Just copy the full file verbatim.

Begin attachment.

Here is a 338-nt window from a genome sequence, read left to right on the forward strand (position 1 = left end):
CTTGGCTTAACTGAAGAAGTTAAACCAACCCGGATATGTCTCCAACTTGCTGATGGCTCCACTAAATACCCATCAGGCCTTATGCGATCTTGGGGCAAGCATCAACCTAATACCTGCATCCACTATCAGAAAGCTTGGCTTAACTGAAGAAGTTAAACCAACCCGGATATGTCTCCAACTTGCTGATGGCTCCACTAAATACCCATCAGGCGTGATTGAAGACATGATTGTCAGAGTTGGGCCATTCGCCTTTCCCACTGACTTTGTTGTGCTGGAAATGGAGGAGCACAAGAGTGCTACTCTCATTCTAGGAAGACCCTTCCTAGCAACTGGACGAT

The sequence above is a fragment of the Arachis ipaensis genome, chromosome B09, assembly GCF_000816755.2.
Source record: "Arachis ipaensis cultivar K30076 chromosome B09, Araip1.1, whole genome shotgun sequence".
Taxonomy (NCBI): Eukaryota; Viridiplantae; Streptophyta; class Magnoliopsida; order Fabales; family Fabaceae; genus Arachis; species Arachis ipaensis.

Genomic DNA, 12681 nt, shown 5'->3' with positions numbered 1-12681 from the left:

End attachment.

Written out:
Here is a 338-nt window from a genome sequence, read left to right on the forward strand (position 1 = left end):
CTTGGCTTAACTGAAGAAGTTAAACCAACCCGGATATGTCTCCAACTTGCTGATGGCTCCACTAAATACCCATCAGGCCTTATGCGATCTTGGGGCAAGCATCAACCTAATACCTGCATCCACTATCAGAAAGCTTGGCTTAACTGAAGAAGTTAAACCAACCCGGATATGTCTCCAACTTGCTGATGGCTCCACTAAATACCCATCAGGCGTGATTGAAGACATGATTGTCAGAGTTGGGCCATTCGCCTTTCCCACTGACTTTGTTGTGCTGGAAATGGAGGAGCACAAGAGTGCTACTCTCATTCTAGGAAGACCCTTCCTAGCAACTGGACGAT

The sequence above is a fragment of the Arachis ipaensis genome, chromosome B09, assembly GCF_000816755.2.
Source record: "Arachis ipaensis cultivar K30076 chromosome B09, Araip1.1, whole genome shotgun sequence".
Taxonomy (NCBI): Eukaryota; Viridiplantae; Streptophyta; class Magnoliopsida; order Fabales; family Fabaceae; genus Arachis; species Arachis ipaensis.

Genomic DNA, 12681 nt, shown 5'->3' with positions numbered 1-12681 from the left: